- Cat-A-Lyst by Alan Dean Foster is another one where cats are really advanced and (mostly-)benevolent aliens.
- There's a short story by Orson Scott Card in which dogs one day start speaking human languages and announcing that they're aliens — and nobody takes them seriously; even when they start demonstrating their advanced intelligence by solving complicated math problems and the like, everybody shrugs it off as just a cute trick.
Live Action TV
- In Doctor Who, it's the BEES! Okay, not all of them, but a lot of them were and they were going home, back to the planet Melissa Majoria.
- In "Survival," the Cheetah People's minions the Kitlings look exactly like Earth cats, except that they can teleport.
- In '80s Ziggy Sunday strips, the titular character's pet parrot turned out to be an advance scout for an alien invasion force. This idea since seems to have been dropped.
- A Garfield cartoon suggests that cats are invaders attempting to subjugate humanity, and that they are responsible for certain seemingly-mindless actions of dogs and lower-class humans.
- Star Control 3 had the aliens as cows.
- In the game Sheep you have to lead the sheep, who have become stupid in the time they were on Earth, back to their home planet.
- Baldur's Gate: Boo, the miniature giant space hamster. At least if you take Minsc's word for it.
- A regular space hamster (i.e. a hamster living on a spaceship) resembling Boo makes an appearance in Mass Effect 2.
- Ordinary giant space hamsters does in fact exist in the setting (they were bred by a bunch of crazy gnomes to help power their spacefaring 'Jammers), as does miniaturisation magic, so a miniature giant space hamster could well exist. Unless Boo is an Awakened Miniature Giant Space Hamster, however, he should be just as intelligent as any hamster.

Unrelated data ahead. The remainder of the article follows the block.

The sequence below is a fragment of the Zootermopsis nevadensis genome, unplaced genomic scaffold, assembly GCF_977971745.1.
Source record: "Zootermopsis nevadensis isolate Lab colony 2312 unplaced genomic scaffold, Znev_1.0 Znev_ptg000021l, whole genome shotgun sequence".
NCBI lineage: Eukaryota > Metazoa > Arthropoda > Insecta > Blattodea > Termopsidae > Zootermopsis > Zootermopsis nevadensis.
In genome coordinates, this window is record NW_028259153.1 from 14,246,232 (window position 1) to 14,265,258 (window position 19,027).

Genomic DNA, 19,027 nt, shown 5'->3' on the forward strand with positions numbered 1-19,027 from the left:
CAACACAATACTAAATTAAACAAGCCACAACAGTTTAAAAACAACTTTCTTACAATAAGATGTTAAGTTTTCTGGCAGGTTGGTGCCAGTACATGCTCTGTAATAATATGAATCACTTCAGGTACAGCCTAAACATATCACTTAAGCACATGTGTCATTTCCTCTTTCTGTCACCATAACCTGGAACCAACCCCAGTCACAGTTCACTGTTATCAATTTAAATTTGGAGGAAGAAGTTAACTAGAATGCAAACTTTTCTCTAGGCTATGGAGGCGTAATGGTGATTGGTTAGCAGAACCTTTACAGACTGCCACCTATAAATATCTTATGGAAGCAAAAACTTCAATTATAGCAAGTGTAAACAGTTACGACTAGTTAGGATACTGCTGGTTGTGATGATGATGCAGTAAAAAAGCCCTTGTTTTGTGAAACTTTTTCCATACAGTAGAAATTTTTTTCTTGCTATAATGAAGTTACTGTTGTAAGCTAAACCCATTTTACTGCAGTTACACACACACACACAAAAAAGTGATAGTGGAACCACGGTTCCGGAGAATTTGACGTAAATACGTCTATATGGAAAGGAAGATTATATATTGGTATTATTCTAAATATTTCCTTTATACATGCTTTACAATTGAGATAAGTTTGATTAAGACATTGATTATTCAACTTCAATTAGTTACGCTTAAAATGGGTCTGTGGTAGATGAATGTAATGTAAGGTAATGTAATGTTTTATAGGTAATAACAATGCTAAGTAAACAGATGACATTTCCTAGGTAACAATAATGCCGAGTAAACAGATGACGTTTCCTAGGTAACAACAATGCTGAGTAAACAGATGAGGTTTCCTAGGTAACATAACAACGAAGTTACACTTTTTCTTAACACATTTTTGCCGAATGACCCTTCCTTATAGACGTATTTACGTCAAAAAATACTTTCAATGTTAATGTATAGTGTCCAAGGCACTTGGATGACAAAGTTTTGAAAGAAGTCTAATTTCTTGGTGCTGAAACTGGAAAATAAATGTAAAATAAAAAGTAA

- Some of the NPCs from Super Mario Galaxy appear to be either bunnies, penguins, bees, and orcas. Super Mario Galaxy 2 actually introduced NPCs such as hummingbirds and chimpanzees.
- Can be created in Spore; you can make creatures that look rather like real animals...or you can make Starfish Aliens.
- Staryu and Starmie from Pokémon are implied to be from outer space. They're starfish with mysterious psychic powers.
- While not intelligent, foxes in Jix are, in fact, extraterrestrial. A race of aliens took a group of pre-evolved foxes from the Ambis home-world and deposited on Earth to study divergent evolution on a planetary scale. The pre-evolved foxes remaining on their original planet evolved into Ambis while the ones on Earth (of course) evolved into foxes, making the Ambis the distant cousins of foxes. (In fact, Ambis bear a striking resemblance to foxes.)
- There's an episode of Invader Zim with warlike alien raiders who look exactly like babies.
- In one Darkwing Duck episode ("Twin Beaks"), the hero gets help from aliens that looks exactly like Earth cows — though this is not exactly this trope, since it is probably only these cows that are aliens, not all cows on Earth.
- In the animated series of Men in Black it is revealed that Frank the Pug looks very much like a dog anyway underneath his disguise suit.
- Kid vs. Kat: Kat comes from a planet where everyone not only looks like cats, but their language is cat-like, and they have many of the same behavorial patterns as Earth cats. Oh, and there's a race of alien hamsters, too. They're everywhere!
- On Teen Titans, an alien is visiting Earth when its intelligent pet, which looks like a green dog, escapes. Meanwhile Beast Boy, who can turn into a green version of any animal, is impersonating a dog. Hilarity Ensues.
- The species of highly intelligent (and highly cuddly) cats from Futurama. They're here to enslave and kill humanity, natch.
- The dinosaur-like aliens from Chip 'n Dale Rescue Rangers. They look like earthling dinosaurs only smaller and more advanced, but during the Late Jurassic Period when they arrived, they ate the dinosaurs' earthling food and became as large as them, but less intelligent.
- On South Park Earth is revealed to actually be a massive, millennia-old alien reality show. Apparently every other planet only has one species—a planet of deer, a planet of Asians, etc.—and we're all just forced together so everyone can watch what happens.